Keep all the activities and exercises below in a book that you make with your own hands. After you complete all of the tasks, place them in the book, and tie a red or yellow ribbon around the book. With a camera, or pencil, or pen, make a small portrait of yourself; it should be no larger than 5 x 7 inches.
Take two dolls—one black and one white. Describe each, saying what you like and dislike about both.
On a plain white piece of paper write, “I love myself when I’m laughing, and then again, when I’m looking mean and impressive.”
In the library find a book about Roy De Carava. Tell someone else about your experience of looking at these pictures or write your thoughts on a piece of paper.
Take a picture of your family, then write the names of each person beneath the picture along with other thoughts that come to mind, even if it makes you uncomfortable.
Look in a mirror, then write down what you like best and least about what you see or feel.
Write a short poem about the music you like best and put it in a bottle and throw it in the sea or post it in a public space.
Take four pieces of paper: one black, one white, one yellow, and one red. Make each square the same size and paste each one on a brown piece of paper. With a black crayon or marker write the word “equivalence.”
Ask an adult—not your teacher—what three things are most important to them. Listen closely, write down what you’ve heard and give it to them as a gift.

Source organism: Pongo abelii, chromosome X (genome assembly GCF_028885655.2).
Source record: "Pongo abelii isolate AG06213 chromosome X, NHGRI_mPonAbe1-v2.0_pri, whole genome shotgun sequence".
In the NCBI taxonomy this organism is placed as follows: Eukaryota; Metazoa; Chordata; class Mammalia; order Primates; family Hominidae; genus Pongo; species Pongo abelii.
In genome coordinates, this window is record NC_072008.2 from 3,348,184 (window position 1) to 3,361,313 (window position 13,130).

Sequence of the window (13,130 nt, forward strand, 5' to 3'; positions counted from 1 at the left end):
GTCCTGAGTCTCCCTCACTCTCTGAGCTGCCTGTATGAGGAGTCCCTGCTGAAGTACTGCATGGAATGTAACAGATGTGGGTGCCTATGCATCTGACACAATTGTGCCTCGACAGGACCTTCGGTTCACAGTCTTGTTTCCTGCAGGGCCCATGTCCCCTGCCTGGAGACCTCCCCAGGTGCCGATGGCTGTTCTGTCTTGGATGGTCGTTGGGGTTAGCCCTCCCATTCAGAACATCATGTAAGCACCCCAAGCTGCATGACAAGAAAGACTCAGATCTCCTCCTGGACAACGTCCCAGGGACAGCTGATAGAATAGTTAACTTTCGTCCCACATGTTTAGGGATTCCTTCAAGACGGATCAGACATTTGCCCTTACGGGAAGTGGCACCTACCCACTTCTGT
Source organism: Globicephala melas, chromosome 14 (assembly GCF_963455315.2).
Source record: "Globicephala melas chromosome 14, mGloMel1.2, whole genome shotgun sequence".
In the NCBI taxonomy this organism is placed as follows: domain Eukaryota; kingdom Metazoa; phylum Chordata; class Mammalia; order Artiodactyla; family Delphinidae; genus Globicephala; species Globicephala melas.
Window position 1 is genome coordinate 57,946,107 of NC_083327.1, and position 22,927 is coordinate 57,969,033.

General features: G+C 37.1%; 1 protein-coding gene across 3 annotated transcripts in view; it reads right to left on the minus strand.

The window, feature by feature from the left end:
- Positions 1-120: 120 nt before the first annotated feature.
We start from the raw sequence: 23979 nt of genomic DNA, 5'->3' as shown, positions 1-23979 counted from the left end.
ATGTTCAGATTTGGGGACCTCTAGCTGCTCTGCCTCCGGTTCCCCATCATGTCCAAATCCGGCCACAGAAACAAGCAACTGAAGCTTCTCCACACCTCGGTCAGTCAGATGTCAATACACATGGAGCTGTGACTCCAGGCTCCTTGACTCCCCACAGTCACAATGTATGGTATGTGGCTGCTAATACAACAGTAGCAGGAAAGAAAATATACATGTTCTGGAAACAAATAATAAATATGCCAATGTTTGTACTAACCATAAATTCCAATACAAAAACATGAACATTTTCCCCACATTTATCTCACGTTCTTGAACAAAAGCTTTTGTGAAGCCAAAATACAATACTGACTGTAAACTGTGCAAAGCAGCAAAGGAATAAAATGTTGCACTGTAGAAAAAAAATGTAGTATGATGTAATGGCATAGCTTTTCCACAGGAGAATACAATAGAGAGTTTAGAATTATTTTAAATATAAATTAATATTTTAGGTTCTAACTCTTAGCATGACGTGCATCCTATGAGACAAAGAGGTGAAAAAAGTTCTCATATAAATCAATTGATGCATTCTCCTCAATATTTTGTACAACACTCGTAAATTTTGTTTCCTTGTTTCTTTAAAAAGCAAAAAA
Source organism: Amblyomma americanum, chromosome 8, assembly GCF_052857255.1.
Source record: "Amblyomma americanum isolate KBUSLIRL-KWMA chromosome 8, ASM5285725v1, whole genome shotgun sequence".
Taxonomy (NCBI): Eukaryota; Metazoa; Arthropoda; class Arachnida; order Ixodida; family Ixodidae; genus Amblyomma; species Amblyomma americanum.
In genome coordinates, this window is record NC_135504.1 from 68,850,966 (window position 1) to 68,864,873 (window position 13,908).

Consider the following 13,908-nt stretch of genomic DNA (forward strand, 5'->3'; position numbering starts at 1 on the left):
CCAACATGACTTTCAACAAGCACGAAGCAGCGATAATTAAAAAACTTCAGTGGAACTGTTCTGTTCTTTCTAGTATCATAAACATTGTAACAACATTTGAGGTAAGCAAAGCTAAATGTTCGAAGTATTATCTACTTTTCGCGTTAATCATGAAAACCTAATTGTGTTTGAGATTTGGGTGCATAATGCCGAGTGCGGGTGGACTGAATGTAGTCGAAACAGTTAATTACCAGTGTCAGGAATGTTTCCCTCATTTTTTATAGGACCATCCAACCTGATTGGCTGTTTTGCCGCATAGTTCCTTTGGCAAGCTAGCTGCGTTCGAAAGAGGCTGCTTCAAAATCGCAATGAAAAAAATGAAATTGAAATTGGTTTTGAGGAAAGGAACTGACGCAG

Look at the sky and make a wish—if you like, make a photo or drawing of the sky; write the wish across the picture.
Take a globe and spin it three times. Each time, stop the globe with the tip of your finger and write down the name of each country you land on.
Take a walk along the shore or beach. When you return home, write down your strongest thoughts and feelings.
Take a long look at yourself in a mirror, then write down:
the color of your eyes
the shape of your face
the color and texture of your hair
your clothing size
your shoe size
Make a peace sign and mail it to President Obama.
With your parents’ permission, call the White House, and state your opposition to the war. Write down what you felt by taking this action.
On a sunny day, buy or borrow a globe or beach ball. Between 12:00 and 2:00 p.m., go to a beach or park or your own backyard. Toss the globe into the air multiple times, being careful to catch it each time. While doing this exercise, think about the world you live in and your responsibility to the earth.
Currently lives in Syracuse, New York
Carrie Mae Weems challenges the narrative of “official” history. In her photographic images, texts, videos, and installations, she gives voice to stories seldom captured in textbooks. Stemming from her interest in folklore and a desire to understand her and her family’s experiences, Weems’ work explores broader issues of class, gender, and African American heritage through the lens of individual experience.
Weems was first drawn to photography in the 1970s when she used a camera to document grassroots political activism in the Bay Area. Her work has since expanded to include various styles of photographic images—by reconstructing or appropriating old images or by pairing photographic images with text in the form of songs, rhymes, racist jokes, and idioms. In her photographic series and video installation May Days Long Forgotten, Weems enlisted young women from unemployed, working-class families and posed them in fictional tableaus that evoke late-19th-century French paintings. The results are provocative musings about the politics embedded in images and language.